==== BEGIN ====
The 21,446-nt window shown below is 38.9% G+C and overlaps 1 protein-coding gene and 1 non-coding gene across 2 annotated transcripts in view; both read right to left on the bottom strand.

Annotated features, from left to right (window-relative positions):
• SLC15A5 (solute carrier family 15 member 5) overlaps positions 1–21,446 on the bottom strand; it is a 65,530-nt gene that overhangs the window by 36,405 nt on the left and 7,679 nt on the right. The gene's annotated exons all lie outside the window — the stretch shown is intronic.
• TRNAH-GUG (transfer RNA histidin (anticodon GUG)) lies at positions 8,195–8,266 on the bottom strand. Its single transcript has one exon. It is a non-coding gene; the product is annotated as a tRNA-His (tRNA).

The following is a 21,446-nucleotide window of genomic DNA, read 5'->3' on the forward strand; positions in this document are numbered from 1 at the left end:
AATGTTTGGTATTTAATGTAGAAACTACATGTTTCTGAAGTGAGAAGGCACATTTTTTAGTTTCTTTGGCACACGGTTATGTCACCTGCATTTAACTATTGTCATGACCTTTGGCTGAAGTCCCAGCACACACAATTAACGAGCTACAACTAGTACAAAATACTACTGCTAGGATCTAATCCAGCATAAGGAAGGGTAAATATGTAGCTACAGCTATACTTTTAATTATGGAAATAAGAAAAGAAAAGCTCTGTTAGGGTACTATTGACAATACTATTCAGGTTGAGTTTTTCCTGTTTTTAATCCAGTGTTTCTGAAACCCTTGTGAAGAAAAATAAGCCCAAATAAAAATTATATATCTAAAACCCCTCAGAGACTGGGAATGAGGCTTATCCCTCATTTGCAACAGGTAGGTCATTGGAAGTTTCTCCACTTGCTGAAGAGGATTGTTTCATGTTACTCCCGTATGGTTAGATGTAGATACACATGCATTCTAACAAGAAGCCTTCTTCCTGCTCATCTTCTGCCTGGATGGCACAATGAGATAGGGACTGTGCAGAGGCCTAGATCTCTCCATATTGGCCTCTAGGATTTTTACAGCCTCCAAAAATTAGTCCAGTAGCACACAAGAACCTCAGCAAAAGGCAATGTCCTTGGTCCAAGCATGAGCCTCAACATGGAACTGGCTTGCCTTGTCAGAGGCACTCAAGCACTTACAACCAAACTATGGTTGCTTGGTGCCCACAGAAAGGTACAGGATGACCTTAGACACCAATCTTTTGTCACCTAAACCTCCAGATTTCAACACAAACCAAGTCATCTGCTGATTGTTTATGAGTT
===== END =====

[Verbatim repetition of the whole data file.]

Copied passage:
The 21,446-nt window shown below is 38.9% G+C and overlaps 1 protein-coding gene and 1 non-coding gene across 2 annotated transcripts in view; both read right to left on the bottom strand.

Annotated features, from left to right (window-relative positions):
• SLC15A5 (solute carrier family 15 member 5) overlaps positions 1–21,446 on the bottom strand; it is a 65,530-nt gene that overhangs the window by 36,405 nt on the left and 7,679 nt on the right. The gene's annotated exons all lie outside the window — the stretch shown is intronic.
• TRNAH-GUG (transfer RNA histidin (anticodon GUG)) lies at positions 8,195–8,266 on the bottom strand. Its single transcript has one exon. It is a non-coding gene; the product is annotated as a tRNA-His (tRNA).

The following is a 21,446-nucleotide window of genomic DNA, read 5'->3' on the forward strand; positions in this document are numbered from 1 at the left end:
AATGTTTGGTATTTAATGTAGAAACTACATGTTTCTGAAGTGAGAAGGCACATTTTTTAGTTTCTTTGGCACACGGTTATGTCACCTGCATTTAACTATTGTCATGACCTTTGGCTGAAGTCCCAGCACACACAATTAACGAGCTACAACTAGTACAAAATACTACTGCTAGGATCTAATCCAGCATAAGGAAGGGTAAATATGTAGCTACAGCTATACTTTTAATTATGGAAATAAGAAAAGAAAAGCTCTGTTAGGGTACTATTGACAATACTATTCAGGTTGAGTTTTTCCTGTTTTTAATCCAGTGTTTCTGAAACCCTTGTGAAGAAAAATAAGCCCAAATAAAAATTATATATCTAAAACCCCTCAGAGACTGGGAATGAGGCTTATCCCTCATTTGCAACAGGTAGGTCATTGGAAGTTTCTCCACTTGCTGAAGAGGATTGTTTCATGTTACTCCCGTATGGTTAGATGTAGATACACATGCATTCTAACAAGAAGCCTTCTTCCTGCTCATCTTCTGCCTGGATGGCACAATGAGATAGGGACTGTGCAGAGGCCTAGATCTCTCCATATTGGCCTCTAGGATTTTTACAGCCTCCAAAAATTAGTCCAGTAGCACACAAGAACCTCAGCAAAAGGCAATGTCCTTGGTCCAAGCATGAGCCTCAACATGGAACTGGCTTGCCTTGTCAGAGGCACTCAAGCACTTACAACCAAACTATGGTTGCTTGGTGCCCACAGAAAGGTACAGGATGACCTTAGACACCAATCTTTTGTCACCTAAACCTCCAGATTTCAACACAAACCAAGTCATCTGCTGATTGTTTATGAGTT